Numerical Aperture Definition


The light-gathering ability of an optical fiber, as determined by the square root of the difference of the squares of the refractive indexes of the core (n 1 ) and the cladding (n 2 ), and as expressed in the equation: NA = (n 1 2 - n 2 2 ) 1 / 2 Fiber optic transmission systems (FOTS) are based on the principle of total internal reflection, meaning that all light injected into the fiber is retained in the fiber.The objective is to retain all components of the optical signal in the core. However, a light source naturally injects some light rays into the core at angles less than the critical angle, which is perpendicular to the plane of the core/cladding interface. At such severe angles, the incident light rays penetrate the interface and enter the cladding, where they may be lost. The numerical aperture essentially is an indication of how well an optical fiber accepts and propagates light. As illustrated in Figure N-2, optical fiber with a small NA (top) requires more directional, i.e., collimated, light, whereas fiber with a large NA (bottom) does not.The higher NA allows the fiber to accept more light and propagate more modes.The NA is mathematically equal to the sine of the angle of acceptance. Note: The NA is important in multimode fiber (MMF). It is not, however, a critical measurement in single-mode fiber (SMF), as the small core supports only a single mode of propagation and, therefore, the light is neither reflected nor refracted.The light-accepting ability can also be defined in terms of the cone of acceptance, which is the maximum angle at which the fiber will accept incident light, represented in three dimensional view. See also angle of acceptance, collimation, cone of acceptance, critical angle, MMF, SMF, and total internal reflection.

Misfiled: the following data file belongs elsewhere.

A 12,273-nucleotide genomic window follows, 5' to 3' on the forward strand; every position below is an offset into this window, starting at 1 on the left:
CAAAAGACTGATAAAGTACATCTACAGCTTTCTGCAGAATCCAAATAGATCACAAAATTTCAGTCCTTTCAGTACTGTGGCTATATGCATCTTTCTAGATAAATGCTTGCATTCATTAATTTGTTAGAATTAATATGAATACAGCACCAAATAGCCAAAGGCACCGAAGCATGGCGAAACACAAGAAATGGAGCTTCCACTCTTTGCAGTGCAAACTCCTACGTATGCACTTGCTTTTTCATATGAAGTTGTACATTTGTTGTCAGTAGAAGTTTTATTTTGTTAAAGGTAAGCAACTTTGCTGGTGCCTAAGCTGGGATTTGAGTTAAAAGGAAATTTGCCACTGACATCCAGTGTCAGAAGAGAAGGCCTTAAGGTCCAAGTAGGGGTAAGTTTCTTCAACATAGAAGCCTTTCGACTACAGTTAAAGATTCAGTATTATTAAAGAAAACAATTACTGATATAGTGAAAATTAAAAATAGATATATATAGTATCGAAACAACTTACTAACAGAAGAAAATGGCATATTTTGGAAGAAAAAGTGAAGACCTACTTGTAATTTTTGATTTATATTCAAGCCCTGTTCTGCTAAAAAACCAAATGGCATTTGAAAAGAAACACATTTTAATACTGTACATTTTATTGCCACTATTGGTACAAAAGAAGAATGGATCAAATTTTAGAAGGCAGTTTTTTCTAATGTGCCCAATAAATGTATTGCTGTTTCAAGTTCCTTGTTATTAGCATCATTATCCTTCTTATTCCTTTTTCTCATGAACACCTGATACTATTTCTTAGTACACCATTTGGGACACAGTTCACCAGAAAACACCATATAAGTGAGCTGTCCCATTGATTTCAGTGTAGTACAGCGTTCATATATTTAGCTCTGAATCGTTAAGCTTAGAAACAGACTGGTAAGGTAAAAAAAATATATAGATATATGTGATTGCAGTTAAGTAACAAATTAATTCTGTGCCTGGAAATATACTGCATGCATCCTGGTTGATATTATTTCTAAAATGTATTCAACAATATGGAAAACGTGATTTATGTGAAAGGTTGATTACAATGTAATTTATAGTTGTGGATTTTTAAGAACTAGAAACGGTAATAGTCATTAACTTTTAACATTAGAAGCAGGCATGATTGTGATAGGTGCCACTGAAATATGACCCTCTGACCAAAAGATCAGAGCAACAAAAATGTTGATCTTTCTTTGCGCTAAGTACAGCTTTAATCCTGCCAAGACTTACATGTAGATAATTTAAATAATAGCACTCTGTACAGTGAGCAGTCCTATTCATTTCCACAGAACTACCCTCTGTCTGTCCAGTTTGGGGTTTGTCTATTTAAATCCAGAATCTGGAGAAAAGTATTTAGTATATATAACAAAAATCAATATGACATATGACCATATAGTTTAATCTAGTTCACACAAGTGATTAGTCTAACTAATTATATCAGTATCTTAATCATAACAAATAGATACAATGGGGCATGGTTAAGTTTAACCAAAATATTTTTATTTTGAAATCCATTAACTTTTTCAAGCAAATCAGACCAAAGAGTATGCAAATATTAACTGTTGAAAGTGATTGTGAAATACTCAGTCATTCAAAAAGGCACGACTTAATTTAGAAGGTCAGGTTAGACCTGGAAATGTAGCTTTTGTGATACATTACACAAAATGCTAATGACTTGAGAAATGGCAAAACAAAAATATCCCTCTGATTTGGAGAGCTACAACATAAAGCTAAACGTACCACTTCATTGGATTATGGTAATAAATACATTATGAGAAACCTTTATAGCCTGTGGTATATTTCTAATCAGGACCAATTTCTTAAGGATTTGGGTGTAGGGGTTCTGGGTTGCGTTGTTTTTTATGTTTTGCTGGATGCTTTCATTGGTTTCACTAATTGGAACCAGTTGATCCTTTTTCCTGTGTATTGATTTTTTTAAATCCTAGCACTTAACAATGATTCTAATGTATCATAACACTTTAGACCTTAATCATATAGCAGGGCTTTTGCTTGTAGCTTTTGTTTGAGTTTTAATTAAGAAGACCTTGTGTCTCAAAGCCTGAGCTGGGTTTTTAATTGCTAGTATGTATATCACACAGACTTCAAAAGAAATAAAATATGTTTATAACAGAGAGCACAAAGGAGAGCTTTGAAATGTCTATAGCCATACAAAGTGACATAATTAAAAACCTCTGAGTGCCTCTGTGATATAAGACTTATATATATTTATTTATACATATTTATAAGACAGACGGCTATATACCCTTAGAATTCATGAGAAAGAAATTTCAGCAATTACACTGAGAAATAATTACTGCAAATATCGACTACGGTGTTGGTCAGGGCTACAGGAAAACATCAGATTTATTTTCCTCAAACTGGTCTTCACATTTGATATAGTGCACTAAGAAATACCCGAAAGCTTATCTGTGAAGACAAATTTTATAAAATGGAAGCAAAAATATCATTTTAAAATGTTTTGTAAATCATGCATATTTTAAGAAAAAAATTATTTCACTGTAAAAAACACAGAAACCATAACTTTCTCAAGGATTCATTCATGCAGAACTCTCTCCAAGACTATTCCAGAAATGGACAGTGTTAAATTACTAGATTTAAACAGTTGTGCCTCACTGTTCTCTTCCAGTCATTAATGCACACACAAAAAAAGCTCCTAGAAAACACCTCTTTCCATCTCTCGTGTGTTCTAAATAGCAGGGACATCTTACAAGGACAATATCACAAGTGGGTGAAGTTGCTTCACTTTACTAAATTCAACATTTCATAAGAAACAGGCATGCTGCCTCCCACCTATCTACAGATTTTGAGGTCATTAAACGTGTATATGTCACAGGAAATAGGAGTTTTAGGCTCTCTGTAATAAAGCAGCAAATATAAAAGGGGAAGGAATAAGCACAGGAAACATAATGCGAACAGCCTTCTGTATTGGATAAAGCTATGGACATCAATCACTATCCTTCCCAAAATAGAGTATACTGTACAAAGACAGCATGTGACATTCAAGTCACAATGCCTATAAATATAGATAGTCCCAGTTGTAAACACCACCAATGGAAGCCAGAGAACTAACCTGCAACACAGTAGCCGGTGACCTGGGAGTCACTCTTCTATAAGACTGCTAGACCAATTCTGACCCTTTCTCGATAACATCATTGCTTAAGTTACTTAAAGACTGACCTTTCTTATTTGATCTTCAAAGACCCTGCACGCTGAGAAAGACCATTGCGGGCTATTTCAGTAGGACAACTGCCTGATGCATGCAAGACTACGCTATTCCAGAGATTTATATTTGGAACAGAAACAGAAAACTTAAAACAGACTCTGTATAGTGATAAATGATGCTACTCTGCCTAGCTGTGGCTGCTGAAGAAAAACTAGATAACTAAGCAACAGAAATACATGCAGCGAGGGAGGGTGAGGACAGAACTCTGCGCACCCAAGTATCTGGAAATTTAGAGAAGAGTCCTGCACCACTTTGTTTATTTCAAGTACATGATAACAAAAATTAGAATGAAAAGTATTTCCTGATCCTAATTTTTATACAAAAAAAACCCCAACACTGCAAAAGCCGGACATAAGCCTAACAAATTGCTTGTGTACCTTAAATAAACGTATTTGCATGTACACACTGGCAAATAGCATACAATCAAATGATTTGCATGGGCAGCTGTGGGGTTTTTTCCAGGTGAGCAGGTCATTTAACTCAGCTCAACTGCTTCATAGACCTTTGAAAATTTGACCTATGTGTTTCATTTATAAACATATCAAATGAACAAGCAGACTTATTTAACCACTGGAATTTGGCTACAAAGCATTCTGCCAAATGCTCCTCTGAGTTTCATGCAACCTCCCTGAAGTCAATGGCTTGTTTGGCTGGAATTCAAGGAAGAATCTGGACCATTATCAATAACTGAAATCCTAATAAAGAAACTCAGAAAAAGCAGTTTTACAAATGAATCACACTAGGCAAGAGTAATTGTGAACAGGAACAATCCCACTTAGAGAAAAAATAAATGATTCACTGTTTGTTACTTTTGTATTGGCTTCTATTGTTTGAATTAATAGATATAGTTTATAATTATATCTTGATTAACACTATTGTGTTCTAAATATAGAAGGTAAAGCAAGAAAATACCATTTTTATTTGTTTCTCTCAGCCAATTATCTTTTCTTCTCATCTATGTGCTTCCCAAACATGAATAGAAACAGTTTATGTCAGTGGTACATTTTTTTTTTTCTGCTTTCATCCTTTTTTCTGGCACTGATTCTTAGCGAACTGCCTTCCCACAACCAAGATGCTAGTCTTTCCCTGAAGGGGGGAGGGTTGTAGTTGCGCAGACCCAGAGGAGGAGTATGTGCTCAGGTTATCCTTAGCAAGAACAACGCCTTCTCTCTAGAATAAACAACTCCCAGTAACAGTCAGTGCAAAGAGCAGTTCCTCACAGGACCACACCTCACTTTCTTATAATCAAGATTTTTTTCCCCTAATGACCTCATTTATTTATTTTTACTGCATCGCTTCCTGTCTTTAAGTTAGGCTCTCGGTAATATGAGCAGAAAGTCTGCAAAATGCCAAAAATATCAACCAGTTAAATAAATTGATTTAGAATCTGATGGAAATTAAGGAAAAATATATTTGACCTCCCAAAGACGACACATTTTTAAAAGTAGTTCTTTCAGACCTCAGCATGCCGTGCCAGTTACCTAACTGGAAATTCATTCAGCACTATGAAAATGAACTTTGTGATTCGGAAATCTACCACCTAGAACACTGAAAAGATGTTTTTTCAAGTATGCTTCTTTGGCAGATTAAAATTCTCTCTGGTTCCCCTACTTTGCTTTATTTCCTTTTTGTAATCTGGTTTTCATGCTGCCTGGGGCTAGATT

Webster's New World Telecom

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